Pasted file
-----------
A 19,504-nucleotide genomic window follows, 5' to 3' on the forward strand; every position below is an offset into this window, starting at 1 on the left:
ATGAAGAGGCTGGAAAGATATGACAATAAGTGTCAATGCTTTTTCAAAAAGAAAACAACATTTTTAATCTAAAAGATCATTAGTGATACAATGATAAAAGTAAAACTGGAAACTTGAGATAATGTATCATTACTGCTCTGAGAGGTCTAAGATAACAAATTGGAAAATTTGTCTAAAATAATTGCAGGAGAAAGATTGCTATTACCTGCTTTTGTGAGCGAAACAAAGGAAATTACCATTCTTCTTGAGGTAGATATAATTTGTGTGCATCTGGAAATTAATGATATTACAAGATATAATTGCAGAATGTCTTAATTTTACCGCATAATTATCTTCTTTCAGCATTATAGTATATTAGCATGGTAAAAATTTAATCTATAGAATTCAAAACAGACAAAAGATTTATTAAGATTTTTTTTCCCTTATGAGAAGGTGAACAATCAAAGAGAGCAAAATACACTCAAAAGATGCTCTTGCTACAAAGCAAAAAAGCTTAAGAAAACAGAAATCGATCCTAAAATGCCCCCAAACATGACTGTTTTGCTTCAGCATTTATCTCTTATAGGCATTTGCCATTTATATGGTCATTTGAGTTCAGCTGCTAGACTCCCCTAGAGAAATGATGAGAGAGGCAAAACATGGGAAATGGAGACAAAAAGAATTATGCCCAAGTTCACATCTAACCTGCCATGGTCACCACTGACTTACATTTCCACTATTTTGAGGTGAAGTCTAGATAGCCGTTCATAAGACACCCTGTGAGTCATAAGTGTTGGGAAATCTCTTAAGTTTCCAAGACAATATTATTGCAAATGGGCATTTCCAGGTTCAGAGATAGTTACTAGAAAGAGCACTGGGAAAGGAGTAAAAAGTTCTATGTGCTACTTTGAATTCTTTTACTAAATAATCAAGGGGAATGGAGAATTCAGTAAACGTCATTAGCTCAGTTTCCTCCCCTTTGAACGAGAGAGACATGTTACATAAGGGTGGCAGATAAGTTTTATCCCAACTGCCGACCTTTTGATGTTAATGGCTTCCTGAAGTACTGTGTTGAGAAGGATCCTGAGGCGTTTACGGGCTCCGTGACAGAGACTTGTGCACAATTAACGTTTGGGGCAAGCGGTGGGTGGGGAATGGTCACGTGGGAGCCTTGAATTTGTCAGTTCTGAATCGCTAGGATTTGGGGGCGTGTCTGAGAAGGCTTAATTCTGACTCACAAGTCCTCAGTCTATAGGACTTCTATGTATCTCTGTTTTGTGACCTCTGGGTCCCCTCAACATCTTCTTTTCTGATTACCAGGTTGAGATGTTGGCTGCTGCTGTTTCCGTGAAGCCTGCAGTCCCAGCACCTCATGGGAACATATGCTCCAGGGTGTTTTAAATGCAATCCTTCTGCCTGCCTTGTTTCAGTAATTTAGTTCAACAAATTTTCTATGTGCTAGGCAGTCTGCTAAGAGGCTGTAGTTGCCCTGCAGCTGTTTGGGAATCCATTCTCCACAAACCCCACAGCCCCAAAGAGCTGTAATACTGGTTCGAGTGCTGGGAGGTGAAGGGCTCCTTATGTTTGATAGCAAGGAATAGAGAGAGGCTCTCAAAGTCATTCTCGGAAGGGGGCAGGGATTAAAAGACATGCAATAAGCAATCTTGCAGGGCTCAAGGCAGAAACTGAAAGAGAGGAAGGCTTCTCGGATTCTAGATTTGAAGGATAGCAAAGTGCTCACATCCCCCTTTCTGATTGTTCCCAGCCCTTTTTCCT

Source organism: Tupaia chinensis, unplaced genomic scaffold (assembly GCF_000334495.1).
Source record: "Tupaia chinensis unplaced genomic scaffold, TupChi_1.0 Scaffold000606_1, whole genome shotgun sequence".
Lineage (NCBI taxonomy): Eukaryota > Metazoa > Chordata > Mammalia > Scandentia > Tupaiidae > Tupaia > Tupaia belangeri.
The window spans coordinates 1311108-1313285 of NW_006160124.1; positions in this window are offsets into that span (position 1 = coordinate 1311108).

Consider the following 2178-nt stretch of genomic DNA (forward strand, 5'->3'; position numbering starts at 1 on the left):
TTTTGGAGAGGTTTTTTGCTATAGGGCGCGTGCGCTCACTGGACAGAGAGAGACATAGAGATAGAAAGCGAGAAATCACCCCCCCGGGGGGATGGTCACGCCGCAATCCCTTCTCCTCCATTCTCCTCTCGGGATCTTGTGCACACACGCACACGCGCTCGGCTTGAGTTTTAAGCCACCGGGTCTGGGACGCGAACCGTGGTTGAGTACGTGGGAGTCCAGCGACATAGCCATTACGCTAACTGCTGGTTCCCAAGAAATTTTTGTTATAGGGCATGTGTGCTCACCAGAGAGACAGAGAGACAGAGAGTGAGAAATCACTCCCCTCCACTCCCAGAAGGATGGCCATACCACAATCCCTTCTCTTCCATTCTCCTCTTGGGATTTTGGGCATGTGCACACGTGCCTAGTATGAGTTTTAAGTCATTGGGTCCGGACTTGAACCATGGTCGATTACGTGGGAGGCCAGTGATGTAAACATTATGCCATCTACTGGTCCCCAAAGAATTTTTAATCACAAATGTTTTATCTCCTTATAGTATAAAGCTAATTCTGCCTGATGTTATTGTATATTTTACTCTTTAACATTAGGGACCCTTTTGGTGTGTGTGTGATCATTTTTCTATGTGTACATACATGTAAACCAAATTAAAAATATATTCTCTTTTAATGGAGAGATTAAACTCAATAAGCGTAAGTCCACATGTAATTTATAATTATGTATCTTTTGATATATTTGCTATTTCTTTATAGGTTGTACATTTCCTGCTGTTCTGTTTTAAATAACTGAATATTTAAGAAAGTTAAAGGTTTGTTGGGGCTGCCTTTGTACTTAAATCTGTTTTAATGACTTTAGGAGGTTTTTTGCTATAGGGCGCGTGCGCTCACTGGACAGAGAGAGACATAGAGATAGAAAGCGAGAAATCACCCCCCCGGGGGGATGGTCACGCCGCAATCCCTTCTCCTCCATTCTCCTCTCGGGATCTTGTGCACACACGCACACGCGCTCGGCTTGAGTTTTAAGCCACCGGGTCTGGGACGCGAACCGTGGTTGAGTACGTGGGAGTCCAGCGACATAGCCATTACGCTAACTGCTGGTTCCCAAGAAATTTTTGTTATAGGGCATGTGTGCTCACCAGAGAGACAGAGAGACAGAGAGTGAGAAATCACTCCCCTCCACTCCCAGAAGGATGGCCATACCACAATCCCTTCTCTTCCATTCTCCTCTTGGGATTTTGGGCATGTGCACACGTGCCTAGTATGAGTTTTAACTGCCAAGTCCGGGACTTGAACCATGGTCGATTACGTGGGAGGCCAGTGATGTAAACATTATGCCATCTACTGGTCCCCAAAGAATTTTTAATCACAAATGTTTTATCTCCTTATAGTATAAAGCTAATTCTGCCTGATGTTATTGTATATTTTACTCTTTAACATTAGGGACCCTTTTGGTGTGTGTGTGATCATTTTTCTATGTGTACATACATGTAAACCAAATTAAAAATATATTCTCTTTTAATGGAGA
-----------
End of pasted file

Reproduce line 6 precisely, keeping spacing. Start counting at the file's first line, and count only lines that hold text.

The window spans coordinates 1311108-1313285 of NW_006160124.1; positions in this window are offsets into that span (position 1 = coordinate 1311108).